r      recover  microcode  in  binary  format.   Search uncompressed generic binary
                     files for microcodes in Intel microcode binary format to recover.  Note:  It
                     can  find  microcode  that  will  not  pass  strict  checks,  and thus cause
                     iucode_tool to exit if the --no-strict-checks or --ignore-broken options are
                     not in effect.

              a      (default)  iucode_tool  will  use  the suffix of the file name to select the
                     file type: .dat text format for files that have a .dat  suffix,  and  binary
                     type otherwise.  Note that for stdin, .dat text format is assumed.

              When multiple versions of the microcode for a specific processor are available from
              different files, keep the one from the file loaded  last,  regardless  of  revision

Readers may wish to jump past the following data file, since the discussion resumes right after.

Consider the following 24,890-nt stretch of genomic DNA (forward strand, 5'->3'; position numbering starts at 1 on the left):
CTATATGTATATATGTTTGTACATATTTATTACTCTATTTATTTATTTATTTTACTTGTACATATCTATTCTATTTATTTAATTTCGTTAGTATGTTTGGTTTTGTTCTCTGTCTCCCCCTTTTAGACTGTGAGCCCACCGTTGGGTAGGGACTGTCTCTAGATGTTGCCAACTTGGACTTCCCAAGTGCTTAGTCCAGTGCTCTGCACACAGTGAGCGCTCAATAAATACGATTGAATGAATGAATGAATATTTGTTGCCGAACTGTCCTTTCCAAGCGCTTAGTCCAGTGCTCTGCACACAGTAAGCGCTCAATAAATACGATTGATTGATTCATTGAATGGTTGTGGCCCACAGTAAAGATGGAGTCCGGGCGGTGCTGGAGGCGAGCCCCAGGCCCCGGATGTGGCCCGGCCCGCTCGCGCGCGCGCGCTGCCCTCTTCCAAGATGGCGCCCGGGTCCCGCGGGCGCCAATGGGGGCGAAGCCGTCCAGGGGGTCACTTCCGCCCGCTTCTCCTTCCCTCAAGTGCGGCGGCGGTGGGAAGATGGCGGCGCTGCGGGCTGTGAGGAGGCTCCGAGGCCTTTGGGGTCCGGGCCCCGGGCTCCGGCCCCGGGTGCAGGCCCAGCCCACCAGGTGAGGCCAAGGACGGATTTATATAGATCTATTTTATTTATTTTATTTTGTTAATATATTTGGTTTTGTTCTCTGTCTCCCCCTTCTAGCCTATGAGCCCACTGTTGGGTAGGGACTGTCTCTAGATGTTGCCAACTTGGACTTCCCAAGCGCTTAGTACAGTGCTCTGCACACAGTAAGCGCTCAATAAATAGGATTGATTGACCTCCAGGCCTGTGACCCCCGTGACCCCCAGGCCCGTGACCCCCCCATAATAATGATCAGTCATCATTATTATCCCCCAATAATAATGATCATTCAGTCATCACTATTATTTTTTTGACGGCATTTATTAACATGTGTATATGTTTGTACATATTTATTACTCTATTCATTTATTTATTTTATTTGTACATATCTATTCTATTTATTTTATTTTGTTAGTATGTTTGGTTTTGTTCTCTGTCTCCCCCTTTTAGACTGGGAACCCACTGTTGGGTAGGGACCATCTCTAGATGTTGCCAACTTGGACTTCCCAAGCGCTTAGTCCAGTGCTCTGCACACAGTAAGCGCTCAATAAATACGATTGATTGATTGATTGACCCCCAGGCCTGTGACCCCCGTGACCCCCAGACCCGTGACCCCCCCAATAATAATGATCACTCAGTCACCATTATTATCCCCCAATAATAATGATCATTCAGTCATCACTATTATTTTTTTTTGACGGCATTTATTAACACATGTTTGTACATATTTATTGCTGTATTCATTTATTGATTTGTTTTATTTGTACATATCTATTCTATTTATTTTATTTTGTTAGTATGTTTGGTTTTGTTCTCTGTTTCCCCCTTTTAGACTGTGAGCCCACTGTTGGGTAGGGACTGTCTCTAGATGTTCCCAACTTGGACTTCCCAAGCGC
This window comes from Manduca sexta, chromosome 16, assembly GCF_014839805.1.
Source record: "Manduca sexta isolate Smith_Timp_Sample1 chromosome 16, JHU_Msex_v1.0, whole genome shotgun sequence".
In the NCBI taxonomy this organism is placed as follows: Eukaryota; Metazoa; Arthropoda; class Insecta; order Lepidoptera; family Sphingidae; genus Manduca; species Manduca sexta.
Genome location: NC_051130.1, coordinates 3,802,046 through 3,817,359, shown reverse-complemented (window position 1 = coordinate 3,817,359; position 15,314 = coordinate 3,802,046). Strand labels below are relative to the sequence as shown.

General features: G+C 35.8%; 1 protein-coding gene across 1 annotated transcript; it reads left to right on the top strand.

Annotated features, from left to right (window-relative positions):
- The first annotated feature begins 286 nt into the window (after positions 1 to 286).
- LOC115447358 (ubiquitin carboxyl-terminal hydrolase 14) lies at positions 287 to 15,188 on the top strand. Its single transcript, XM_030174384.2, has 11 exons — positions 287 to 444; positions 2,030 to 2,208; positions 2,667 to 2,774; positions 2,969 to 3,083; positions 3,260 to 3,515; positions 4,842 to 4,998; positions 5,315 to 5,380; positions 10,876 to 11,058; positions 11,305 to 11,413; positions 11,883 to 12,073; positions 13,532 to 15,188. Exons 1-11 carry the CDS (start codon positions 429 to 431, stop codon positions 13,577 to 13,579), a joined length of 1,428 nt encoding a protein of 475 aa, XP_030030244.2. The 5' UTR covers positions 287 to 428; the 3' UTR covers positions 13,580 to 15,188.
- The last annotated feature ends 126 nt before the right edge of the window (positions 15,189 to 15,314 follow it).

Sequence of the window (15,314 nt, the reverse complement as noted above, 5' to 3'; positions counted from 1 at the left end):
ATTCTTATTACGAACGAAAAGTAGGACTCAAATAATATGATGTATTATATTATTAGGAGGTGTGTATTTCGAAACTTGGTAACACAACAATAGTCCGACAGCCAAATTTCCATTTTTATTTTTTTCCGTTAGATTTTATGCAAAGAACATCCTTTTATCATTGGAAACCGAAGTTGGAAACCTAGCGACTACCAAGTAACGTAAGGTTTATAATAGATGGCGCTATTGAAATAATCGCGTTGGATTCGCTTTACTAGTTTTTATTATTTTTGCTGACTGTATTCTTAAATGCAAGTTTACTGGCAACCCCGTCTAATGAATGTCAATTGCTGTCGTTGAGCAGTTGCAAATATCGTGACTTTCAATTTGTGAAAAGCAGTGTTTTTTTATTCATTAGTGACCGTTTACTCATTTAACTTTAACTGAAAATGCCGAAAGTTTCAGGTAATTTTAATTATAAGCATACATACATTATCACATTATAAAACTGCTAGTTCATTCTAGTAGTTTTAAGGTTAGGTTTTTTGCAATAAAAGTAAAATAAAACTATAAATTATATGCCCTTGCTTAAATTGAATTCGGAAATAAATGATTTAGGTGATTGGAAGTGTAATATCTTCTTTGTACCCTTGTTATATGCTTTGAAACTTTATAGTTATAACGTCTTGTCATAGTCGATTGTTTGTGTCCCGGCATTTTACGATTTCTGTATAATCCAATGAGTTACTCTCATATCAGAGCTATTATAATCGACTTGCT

levels.   Files  are  always loaded in the order they were specified in the command
              line.  This option has no effect when just one file has been loaded.

              When multiple versions of the microcode for a specific processor are available from
              different files, keep the one with the highest revision level.  This is the default
              mode of operation.

              Perform strict checks on the microcode data.  It will refuse to load microcodes and
              microcode  data  files  with  unexpected size and metadata.  It will also refuse to
              load microcode entries that have the same metadata, but different payload.  This is